About Me

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Mabuhay! I'm an Asian American writer (Back Kicks And Broken Promises, Abbott Press, 2012), martial artist and teacher who was born in The Philippines, raised in Hong Kong and ended up in New Jersey.

21 April, 2012

No Pulitzer Ficton Winner Good For Indie Books

The Pulitzer people announced their 2012 winners this week and, for the first time in thirty-five years, they didn’t award a winner for fiction. As someone who, three or four years ago, made it a goal to read each year’s winner I was a little disappointed that there wasn’t one. I’ve come to rely on the Pulitzer people to make one choice for me each year. Like many readers and lovers of books, who don’t have bottomless pockets filled with cash to spend on books, I’m careful when I choose what books to buy and read and The Pulitzer is arguably one of the most respected, albeit subjective, gauges of literature in this country. (Yes, I know I can enjoy reading books for free by getting a library card but, based on my reading habits, it’s probably cheaper to buy the books I read.)

Of the three finalists - Karen Russell’s Swamplandia!, David Foster Wallace’s The Pale King and Denis Johnson’s Train Dreams - Russell’s debut novel is the one I’m most familiar with. I have read Denis Johnson’s Tree of Smoke, however, and I almost picked up a copy of Wallace’s Brief Interviews with Hideous Men a while back.

The fact, though, that a winner wasn’t chosen because neither finalist garnered enough votes to push it passed the other two is another clear indicator - in addition to book sales, for instance - that what makes for a good book is subjective to the reader. There are some who put down genre fiction but, clearly, with the popularity that YA vampire/monster stories like The Twilight series have garnered and the growth of YA dystopia (The Hunger Games and Legend) there is a place for all kinds of books. This reinforcement that ‘good’ books are subjective is a good sign for indie authors.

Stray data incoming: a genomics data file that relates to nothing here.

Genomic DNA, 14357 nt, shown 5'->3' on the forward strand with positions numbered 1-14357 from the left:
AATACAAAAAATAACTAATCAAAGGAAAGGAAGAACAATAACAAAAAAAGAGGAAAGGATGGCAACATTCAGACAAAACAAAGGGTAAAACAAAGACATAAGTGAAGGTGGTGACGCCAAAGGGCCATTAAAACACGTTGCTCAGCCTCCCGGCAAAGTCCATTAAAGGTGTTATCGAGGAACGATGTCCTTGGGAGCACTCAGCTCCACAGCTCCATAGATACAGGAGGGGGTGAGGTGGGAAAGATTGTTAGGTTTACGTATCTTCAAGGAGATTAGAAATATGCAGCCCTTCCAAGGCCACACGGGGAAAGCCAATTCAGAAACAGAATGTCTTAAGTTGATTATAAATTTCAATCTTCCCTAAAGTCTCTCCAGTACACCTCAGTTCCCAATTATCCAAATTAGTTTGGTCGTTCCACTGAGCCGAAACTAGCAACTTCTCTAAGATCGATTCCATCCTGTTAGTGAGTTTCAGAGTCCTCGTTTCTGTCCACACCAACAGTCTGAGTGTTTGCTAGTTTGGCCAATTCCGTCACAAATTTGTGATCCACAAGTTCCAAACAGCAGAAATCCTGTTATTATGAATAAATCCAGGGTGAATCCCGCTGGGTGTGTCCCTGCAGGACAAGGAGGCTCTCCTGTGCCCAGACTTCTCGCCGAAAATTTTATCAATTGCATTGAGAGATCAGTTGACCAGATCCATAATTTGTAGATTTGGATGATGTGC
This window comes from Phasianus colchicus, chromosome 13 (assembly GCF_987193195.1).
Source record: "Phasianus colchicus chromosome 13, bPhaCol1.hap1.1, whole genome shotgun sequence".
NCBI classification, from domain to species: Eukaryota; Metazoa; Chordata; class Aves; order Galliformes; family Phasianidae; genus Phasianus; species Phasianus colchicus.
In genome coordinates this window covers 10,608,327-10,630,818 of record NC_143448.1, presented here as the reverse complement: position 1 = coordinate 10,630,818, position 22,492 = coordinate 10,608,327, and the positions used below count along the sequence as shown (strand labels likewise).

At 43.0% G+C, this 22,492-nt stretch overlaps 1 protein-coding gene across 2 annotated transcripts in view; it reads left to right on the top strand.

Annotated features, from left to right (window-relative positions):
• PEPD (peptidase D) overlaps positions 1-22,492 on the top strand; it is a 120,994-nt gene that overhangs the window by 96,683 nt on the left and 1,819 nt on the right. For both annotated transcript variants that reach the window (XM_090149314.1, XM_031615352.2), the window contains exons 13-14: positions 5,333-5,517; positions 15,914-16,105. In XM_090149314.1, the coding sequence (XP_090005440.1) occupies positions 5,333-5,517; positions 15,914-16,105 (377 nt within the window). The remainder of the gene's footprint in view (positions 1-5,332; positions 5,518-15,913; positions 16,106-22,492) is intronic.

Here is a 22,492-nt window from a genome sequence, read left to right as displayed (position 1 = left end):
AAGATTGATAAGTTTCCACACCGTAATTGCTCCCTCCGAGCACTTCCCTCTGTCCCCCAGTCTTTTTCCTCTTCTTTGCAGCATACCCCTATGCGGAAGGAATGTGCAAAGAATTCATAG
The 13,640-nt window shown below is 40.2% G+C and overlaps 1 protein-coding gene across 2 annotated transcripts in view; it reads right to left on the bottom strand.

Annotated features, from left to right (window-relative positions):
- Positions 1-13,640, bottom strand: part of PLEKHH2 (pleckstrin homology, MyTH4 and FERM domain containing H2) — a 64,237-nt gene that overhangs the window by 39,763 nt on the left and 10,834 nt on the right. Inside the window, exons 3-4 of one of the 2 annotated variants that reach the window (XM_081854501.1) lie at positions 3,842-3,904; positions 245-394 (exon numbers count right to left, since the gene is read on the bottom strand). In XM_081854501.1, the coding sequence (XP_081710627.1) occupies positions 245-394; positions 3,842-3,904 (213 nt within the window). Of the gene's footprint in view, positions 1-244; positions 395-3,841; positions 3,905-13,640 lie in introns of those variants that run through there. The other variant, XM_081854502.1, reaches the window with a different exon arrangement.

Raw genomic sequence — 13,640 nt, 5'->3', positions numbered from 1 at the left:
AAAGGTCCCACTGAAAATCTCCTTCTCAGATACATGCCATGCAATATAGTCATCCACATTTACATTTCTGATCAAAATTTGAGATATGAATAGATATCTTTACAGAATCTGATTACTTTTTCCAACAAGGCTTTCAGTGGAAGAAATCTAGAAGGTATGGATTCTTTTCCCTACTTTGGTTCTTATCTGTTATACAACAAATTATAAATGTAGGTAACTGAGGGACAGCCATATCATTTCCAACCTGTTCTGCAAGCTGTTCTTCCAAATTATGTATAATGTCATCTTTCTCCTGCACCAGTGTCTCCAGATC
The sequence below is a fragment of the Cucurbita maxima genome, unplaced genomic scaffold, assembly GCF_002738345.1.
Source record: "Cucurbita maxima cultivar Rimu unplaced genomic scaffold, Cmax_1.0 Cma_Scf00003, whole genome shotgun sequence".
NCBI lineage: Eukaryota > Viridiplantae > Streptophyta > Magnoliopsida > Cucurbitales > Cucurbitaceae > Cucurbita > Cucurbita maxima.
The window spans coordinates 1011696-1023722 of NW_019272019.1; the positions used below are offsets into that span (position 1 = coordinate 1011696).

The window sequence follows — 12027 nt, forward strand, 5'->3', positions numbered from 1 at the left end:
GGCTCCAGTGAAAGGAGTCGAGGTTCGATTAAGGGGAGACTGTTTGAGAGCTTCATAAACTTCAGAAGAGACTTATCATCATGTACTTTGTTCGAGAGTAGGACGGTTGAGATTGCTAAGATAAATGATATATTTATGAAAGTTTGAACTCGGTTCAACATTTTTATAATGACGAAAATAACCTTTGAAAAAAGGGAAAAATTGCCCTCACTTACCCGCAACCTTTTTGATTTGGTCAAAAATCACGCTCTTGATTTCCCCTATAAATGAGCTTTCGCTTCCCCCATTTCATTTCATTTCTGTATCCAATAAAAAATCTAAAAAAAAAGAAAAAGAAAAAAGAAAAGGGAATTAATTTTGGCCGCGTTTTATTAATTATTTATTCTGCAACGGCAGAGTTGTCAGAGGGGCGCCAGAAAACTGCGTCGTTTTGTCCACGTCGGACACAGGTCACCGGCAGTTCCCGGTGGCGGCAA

With the economy what it is and with many traditional publishing houses not gambling on new writers, many writers, right off the bat or after getting rejected by agents, have turned to various forms of independent publishing (e-book formatting, print-on-demand, small runs at a small printer, etc). Yes, there are many indie books that are pretty bad. (Yes, my last sentence does sound subjective but I think there are some universal truths on writing; things like consistency of voice and POV, the ability to have a story thread throughout the novel, unique dialogue, etc.) Based on the positive responses my book received from agents and other writers before I published, I like to think it isn’t one of the baddies. I do know, however, that some people will love Back Kicks And Broken Promises while others will loathe it and others will find it ‘comme ci, comme ca,’ if not hate it altogether. There are also some traditionally published books that are not well received. Just read any review supplement in any Sunday edition of a national newspaper and you’ll read critics saying a variety of different things on some of the same books. Take a look at Entertainment Weekly magazine’s Books section. The magazine’s reviewers give the books actual letter grades. I’ve agreed with some, disagreed with others and I’ll admit that I’ve been influenced by the grade a book got when deciding whether and/or when to buy it.

The reason that no Pulitzer winner for fiction is good for indies is simply because it reinforces what I’ve tried to point out - that readers will find different books likable, lovable, loathe-worthy. Readers’ tastes are subjective and their responses to a particular book could be different from one day to the next. I read Tinkers, the 2010 Pulitzer fiction winner by Paul Harding about how a father and son, through tragedy, come to terms with the world and each other. It’s well written, a quick read and quite touching but I still felt frustrated when I was done with it. So, the fact that traditionally published books, by some well known and respected authors, that were aided by an agent’s efforts and resulted in some kind of monetary advance did not win, gives us - indie authors - hope. Perhaps an indie book will never appear on the list of accepted entries or finalists for a Pulitzer but, if the Pulitzer people can’t find a book to praise from the traditionally published, it (and the readers who follow the organization), may have to look elsewhere. And, the only alternative to traditionally published, whether e-book or print book, is indie published.